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labor shortage

steve carmody / Michigan Radio

The state of Michigan will take a major step toward normal as most state COVID-19 restrictions are lifted on Tuesday. 

But many businesses continue to struggle with one lingering effect of the pandemic: a labor shortage.

At a legislative committee hearing Thursday, state lawmakers heard from representatives from different industries. Tony Daoud operates gas stations in the Flint area. He blames pandemic jobless benefits that pay more than he does for his business’ struggle to recruit and retain hourly workers.

steve carmody / Michigan Radio

Some of Michigan’s most influential business and education leaders say they plan to work together to improve the state’s education system.

The coalition officially unveiled Launch Michigan in Lansing today.

Doug Rothwell, the president and CEO of Business Leaders of Michigan, calls this a “transformational moment.”

Courtesy of Darrow's Family Restaurant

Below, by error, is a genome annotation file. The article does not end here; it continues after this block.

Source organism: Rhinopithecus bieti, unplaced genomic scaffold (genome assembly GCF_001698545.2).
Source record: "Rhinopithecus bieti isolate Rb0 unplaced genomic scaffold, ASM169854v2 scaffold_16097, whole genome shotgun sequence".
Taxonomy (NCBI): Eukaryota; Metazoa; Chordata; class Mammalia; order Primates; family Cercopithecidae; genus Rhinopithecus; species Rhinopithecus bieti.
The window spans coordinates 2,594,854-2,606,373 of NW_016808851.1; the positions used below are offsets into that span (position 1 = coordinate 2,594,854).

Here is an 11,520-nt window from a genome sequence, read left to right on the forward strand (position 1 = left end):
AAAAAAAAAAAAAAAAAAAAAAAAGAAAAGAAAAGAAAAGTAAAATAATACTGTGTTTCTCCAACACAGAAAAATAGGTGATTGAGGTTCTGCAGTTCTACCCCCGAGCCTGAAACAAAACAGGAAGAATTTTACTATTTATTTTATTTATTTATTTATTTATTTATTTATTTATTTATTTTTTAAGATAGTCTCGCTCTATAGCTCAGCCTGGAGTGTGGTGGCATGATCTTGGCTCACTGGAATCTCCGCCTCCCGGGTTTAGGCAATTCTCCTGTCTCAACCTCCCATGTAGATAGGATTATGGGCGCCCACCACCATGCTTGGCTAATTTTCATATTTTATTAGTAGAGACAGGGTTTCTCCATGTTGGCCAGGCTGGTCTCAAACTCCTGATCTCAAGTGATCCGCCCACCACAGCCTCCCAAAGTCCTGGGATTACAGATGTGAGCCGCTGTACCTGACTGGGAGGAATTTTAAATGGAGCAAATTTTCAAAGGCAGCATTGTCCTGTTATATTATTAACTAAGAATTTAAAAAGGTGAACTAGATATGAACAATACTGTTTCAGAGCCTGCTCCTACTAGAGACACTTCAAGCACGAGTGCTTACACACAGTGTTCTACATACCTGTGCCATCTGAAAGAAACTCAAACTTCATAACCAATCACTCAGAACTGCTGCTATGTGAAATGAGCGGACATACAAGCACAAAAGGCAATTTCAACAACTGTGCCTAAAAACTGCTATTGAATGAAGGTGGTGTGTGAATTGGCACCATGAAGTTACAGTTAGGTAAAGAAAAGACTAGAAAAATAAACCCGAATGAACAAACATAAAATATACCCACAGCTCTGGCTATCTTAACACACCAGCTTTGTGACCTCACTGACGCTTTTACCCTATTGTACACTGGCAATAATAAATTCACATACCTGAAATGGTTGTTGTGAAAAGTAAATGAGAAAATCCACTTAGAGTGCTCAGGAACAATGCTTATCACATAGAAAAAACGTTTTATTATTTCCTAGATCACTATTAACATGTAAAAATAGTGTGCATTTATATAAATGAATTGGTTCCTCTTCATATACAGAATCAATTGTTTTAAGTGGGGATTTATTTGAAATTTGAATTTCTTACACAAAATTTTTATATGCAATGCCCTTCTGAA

One of the promises President Donald Trump built his campaign on, and a promise he continues to repeat, is bringing jobs back to the United States.

But many employers say it’s workers they need. All across Michigan, businesses are constantly struggling to fill openings.

That pressure is particularly acute on Mackinac Island and Mackinaw City. Many popular hotels and restaurants there rely heavily on foreign workers who enter the country on H-2B visas.

grand hotel on mackinac island
David Ball / creative commons

As we salute spring and bid a none-too-fond farewell to the snow and sub-zero temps, you may be making your plans to visit Northern Michigan. 

And that is where businesses like Mackinac Island's Grand Hotel, other resorts, golf courses, restaurants and marinas are facing the challenge of a labor shortage. 

Ken Winter wrote about the problem recently for Dome Magazine. He'll tell us why it's such a problem for Northern Michigan Hospitality businesses, like the Grand Hotel, to find enough workers.

Listen to the full interview above.